‘If we deny pupils handwriting, we are robbing them of a form that individualises them’

Handwriting practice can develop a sense of connectedness and cultural identity, argues one researcher and poet

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Handwriting is going out of fashion. Finland is already phasing it out – with the Finnish government justifying its decision by stating that handwriting is becoming obsolete, that we don’t handwrite as much as we used to – and where Finland leads the education world follows. Already in the UK, people argue that IT – in which typing and word processing is an integral component – has consumed modern modes of communication. So teaching calligraphy or cursive handwriting is an outdated skill.

Of course, they have a point. You only have to look and see how so many of us rely on the keyboards of our computers, laptops, iPads, smartphones etc.

However, at a time when we are interested in getting everyone speaking English and integrating them into a shared (albeit, clumsy) set of ideas about Britishness and British culture, handwriting has played a pivotal role in defining my own sense of who I am, my work and my relationship with the wider world.   

In the mid-1960s, for instance, I learned English as a second language. For me joined-up writing was a form of assimilation into the shapes and patterns of a new language. In writing it, I was seeing a shift in my identity. It was tangible.

Prior to my entering primary school, I was only familiar with Punjabi in which, to my childish imagination, the letters hanged as if on a washing line, drying out in the heat of the Indian summer. They were printed neatly almost like building blocks, and contained a certain abruptness I associated with Punjabi and stories of India my parents recounted. The Punjabi script, with its different vowel sounds and consonants, seemed foreign in my classroom and mirrored the fact that I was foreign, an alien in an English universe. It accentuated a cultural and spatial displacement indicating something of belonging and identity – or a lack of it.

But English lettering and the rules of handwriting contained something closely associated with the feel of a playground. The loops and hoops – taught to me by a grammar teacher – echoed something of fun and playfulness. They weren’t neat prints like the script of the Punjabi alphabet. Instead they were swings and slides in which (especially in secondary school) I arbitrarily dictated the length and height with the ease and flow of my pen. The joined letters gave me a sense of our connectedness, a reminder that as individuals we exist not in isolation but in conjunction with one another.

So my primary school handwriting sessions were, for me at least, both intriguing and therapeutic because they allowed me to reassess who I was. They became the key to unlocking the English universe in which I lived and explored but most of all, they fuelled my imagination.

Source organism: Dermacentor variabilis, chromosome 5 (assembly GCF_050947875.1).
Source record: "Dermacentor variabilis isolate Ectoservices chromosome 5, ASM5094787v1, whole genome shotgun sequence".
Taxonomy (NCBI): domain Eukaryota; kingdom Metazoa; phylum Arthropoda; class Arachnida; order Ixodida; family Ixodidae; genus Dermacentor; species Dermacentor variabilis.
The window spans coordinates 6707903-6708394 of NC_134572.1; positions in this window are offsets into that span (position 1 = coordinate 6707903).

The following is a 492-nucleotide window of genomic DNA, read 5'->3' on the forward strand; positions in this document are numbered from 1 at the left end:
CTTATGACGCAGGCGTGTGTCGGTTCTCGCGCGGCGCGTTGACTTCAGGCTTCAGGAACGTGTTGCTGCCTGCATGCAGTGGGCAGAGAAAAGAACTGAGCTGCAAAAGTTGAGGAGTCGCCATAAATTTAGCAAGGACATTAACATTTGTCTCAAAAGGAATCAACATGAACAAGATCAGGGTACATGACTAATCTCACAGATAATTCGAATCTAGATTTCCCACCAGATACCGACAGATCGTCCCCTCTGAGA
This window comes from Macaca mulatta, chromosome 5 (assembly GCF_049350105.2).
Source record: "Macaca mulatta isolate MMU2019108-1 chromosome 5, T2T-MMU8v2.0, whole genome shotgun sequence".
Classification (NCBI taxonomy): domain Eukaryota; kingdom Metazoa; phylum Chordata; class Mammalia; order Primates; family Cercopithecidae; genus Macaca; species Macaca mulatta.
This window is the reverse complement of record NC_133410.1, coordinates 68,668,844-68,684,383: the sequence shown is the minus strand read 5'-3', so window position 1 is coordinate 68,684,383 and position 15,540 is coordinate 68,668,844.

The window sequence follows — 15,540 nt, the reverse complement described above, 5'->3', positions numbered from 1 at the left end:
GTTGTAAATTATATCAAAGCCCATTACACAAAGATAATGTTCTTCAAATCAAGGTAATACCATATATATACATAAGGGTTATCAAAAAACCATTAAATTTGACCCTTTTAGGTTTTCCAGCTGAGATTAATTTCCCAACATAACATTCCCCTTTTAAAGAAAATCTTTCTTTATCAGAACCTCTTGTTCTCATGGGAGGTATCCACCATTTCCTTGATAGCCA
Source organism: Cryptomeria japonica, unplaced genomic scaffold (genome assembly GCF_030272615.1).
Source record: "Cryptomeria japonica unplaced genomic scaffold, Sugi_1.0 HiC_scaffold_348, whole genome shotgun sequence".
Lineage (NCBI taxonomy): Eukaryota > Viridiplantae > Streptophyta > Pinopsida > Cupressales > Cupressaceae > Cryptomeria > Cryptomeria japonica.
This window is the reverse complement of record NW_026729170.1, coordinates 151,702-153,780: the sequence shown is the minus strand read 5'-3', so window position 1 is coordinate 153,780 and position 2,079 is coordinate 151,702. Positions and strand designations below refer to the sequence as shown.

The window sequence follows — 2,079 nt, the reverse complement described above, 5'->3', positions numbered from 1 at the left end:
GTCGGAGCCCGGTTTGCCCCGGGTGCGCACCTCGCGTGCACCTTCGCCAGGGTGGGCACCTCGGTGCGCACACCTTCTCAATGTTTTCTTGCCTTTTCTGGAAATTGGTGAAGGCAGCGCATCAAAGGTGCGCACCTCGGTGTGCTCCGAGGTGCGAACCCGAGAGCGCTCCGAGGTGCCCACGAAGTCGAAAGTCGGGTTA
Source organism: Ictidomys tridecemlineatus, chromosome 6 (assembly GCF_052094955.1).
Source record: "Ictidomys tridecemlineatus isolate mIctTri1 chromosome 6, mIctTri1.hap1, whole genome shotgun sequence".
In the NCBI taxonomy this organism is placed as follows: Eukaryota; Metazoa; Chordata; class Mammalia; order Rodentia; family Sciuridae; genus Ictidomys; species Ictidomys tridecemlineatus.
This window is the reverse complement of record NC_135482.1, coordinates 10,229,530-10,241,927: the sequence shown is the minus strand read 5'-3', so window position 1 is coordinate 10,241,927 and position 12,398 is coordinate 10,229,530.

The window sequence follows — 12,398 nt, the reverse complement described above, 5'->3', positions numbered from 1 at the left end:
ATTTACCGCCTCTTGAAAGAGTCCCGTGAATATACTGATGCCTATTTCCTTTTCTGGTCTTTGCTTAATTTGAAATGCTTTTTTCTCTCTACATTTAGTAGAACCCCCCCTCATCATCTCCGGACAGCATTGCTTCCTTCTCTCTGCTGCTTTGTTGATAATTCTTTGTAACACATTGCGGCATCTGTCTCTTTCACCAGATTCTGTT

The capital E, for instance, always reminded me of the Queen. There’s something about the E’s confident stance, its majestic height, and its purveying quality that always suggested something regal. There’s something solid about this letter, indicating permanence. Today its three bars denote the structure of British society, the three-tier class system that dominates our world. In the context of citizenship tests, the bars might also indicate the three bodies that govern our laws – the executive, the judiciary and the administrative.

Cursive writing might also hint at how we reflect ourselves to the world. For instance, the initial R I used at the beginning of my signature used to lean forward uncertainly as if I were reflecting an imbalance of place and heritage in my cultural make-up. Today it’s formulated by a strident lower case L intercepted with an urgent Zorro-like slash conveying a confident expression of dual-identity. Back then dual and identity weren’t cajoled into a compound word. Back then they stood apart like many Asians of my generation.

Essentially handwriting has given me pictorial imaginings of my new world and has aided my preoccupation as a poet. From the beginning, I have always hand-written poems before I type them out. I do this because the process allows me to "feel" the words. It gives me a sense of the shape of the language and hence the "shape" of the idea. So learning handwriting skills can help pupils to think about the subject of their writing. It can help them to reflect, to consume its variants, all its colours – its size, its shades and tones.

Ultimately, cursive handwriting can provide you with a sense of connectedness; it can open your imagination and reflect your identity in the shape and construction of your printed words. To deny our pupils of this means we are robbing them of a form that individualises them. And for a poet, that is loss indeed.  

Roshan Doug is a researcher in education at the University of Birmingham. He also works as a multicultural education consultant and poet in schools (dougroshan@gmail.com)

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